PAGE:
Therefore, it is a source of energy that is easily available for our body. That is why it is so useful in the cell function, but not only for muscle cells. In fact, it also supports cells from the bones, liver and other organs, including the brain.

Creatine and ATP

The time to regenerate phosphocreatine will depend on the person and the intensity of the activity.

Thus, speed or strength athletes like powerlifters/bodybuilders need less time to recharge them.

Even though there is not much written about this, I think this is due to a better oxidative metabolism. In other words, our body uses more glucose or fatty acids as energy during a high intensity workout. Consequently, we will regenerate the phosphocreatine that we spent during the first minute.

Two women running on the beach

Both Decathlon and CrossFit athletes can benefit from this supplement

Here is when Creatine Supplementation comes into play: it will regenerate the spent ATP (energy molecule). To do so, it will donate its phosphate group, allowing us to train at a higher intensity for a longer time. Consequently, this will result in more muscle and strength gains.

Creatine ATP-ADP Scheme

Breaking down ATP into ADP and a phosphate molecule produces a lot of energy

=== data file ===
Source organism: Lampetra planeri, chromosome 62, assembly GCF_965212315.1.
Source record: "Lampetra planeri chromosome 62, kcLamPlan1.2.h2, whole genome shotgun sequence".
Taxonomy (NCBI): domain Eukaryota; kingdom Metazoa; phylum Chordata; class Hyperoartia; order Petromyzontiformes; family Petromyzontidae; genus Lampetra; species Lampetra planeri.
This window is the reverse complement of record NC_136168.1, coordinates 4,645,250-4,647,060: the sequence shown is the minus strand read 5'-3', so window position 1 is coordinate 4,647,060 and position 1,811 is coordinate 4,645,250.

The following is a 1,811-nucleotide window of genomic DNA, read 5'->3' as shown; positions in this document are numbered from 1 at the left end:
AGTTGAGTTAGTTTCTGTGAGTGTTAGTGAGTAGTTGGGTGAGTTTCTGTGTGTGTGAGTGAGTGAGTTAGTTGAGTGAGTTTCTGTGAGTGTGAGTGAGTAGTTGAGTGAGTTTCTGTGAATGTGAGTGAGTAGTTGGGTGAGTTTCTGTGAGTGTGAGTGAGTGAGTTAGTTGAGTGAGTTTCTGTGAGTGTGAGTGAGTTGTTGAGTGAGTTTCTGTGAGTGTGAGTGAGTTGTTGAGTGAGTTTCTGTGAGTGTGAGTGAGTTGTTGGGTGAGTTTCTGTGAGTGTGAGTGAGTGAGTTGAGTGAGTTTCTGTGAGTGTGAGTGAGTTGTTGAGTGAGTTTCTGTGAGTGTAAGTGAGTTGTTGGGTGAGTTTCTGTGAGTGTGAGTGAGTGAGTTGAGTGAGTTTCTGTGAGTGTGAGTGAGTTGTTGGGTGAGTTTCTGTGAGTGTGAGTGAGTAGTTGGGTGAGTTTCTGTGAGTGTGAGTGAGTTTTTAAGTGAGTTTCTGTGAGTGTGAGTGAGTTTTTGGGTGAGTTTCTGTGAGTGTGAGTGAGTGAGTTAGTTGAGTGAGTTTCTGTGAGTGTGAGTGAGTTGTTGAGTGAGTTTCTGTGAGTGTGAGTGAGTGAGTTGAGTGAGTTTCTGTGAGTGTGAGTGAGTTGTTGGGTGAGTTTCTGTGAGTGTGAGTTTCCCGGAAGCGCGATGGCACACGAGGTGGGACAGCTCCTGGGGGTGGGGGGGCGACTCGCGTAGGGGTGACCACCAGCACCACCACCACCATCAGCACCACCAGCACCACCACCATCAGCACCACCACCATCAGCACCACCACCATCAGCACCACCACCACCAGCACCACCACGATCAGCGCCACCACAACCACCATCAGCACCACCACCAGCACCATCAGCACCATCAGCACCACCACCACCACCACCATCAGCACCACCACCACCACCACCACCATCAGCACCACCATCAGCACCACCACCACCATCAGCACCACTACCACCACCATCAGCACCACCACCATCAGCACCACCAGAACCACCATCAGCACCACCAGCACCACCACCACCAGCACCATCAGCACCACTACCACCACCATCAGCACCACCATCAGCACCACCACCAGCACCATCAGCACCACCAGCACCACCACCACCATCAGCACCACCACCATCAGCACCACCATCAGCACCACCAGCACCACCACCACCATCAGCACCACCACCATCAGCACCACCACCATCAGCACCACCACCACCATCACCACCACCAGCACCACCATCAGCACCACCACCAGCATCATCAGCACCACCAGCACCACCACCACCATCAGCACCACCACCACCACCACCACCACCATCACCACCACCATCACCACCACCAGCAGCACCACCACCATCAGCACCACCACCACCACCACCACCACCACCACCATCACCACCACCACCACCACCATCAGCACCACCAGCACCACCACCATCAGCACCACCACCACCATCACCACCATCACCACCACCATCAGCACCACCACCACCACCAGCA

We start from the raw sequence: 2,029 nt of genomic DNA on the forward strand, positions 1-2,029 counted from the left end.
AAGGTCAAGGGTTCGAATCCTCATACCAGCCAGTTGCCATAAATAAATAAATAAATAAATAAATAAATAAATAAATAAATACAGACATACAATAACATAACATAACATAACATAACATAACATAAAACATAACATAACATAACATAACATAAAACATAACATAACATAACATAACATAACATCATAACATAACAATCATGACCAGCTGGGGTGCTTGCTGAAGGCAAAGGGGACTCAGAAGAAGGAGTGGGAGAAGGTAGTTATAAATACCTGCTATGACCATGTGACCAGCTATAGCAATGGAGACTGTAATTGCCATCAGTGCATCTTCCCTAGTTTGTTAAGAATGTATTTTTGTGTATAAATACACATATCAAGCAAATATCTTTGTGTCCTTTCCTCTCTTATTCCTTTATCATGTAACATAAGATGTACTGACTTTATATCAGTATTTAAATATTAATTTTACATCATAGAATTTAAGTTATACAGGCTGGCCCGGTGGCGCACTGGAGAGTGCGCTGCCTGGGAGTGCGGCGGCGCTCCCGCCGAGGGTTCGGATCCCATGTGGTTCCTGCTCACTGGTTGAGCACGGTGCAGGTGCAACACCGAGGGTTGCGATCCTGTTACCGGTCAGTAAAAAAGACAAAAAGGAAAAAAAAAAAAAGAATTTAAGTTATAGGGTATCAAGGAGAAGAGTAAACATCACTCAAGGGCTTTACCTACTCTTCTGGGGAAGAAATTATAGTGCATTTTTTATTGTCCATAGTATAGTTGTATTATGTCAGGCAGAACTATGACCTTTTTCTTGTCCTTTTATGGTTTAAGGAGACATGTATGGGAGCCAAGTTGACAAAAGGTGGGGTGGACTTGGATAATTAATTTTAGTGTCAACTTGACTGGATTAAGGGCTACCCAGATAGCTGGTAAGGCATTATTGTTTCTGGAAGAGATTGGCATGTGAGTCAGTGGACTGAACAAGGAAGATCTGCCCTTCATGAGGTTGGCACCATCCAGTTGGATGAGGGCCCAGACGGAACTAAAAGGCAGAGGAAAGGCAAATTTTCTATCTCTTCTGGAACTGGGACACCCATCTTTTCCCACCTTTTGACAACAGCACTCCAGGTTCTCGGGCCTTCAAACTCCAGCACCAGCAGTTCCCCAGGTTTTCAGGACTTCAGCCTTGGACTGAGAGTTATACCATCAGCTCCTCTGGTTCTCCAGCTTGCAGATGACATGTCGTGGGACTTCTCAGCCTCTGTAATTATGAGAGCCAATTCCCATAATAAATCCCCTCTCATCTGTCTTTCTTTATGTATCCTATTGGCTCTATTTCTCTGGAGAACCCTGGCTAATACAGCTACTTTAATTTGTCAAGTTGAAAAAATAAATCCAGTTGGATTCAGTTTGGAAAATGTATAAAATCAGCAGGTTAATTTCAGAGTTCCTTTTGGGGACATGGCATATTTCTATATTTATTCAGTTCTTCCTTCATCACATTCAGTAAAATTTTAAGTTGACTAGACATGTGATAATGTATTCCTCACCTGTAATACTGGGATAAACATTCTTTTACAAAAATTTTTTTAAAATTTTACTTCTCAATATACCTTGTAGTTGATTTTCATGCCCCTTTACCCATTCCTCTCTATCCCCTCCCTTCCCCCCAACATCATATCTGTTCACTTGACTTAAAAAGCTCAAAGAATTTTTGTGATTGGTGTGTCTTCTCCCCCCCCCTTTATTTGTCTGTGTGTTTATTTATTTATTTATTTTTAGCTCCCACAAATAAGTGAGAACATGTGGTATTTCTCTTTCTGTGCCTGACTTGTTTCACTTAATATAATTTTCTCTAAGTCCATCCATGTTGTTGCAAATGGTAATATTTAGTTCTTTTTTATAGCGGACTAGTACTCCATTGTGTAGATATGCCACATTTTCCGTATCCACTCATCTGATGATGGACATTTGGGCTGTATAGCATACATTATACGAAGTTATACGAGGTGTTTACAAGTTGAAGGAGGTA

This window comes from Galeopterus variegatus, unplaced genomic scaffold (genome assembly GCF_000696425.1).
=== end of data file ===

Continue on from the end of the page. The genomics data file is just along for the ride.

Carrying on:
Then, creatine donates its phosphate group to ADP, resulting in another ATP molecule that we can use. To sum up, we could say that it delays the fatigue by increasing the energy that is available throughout the workout:


This effect reduces the use of muscle glycogen and reduces the protein breakdown in the muscles

Creatine and Energy Substrate

This supplement will support the functioning of the phosphagen energy substrate. In other words, the energy that our body uses at the beginning of a physical activity that requires a certain intensity.

PCr into ATP

During the muscle contraction, adenosine triphosphate (ATP) becomes adenosine diphosphate (ADP). Creatine phosphate is necessary to transform ADP into ATP, which is crucial for muscle contraction

Exercise breakdown

Further on, the glycolytic and oxidative substrates will become more important, even if they overlap

ATP production

Therefore, creatine supplementation will support explosive and high intensity activities

We suggest reading the following article in order to better understand this concept: How do the Energy Systems Work?

Who can benefit from taking Creatine?

As we have seen before, it helps to keep the ATP deposits full, so it can be used for all those activities that use it as the main substrate. It will mainly be activities of an explosive nature where factors like Strength, Reaction, Speed play an important role.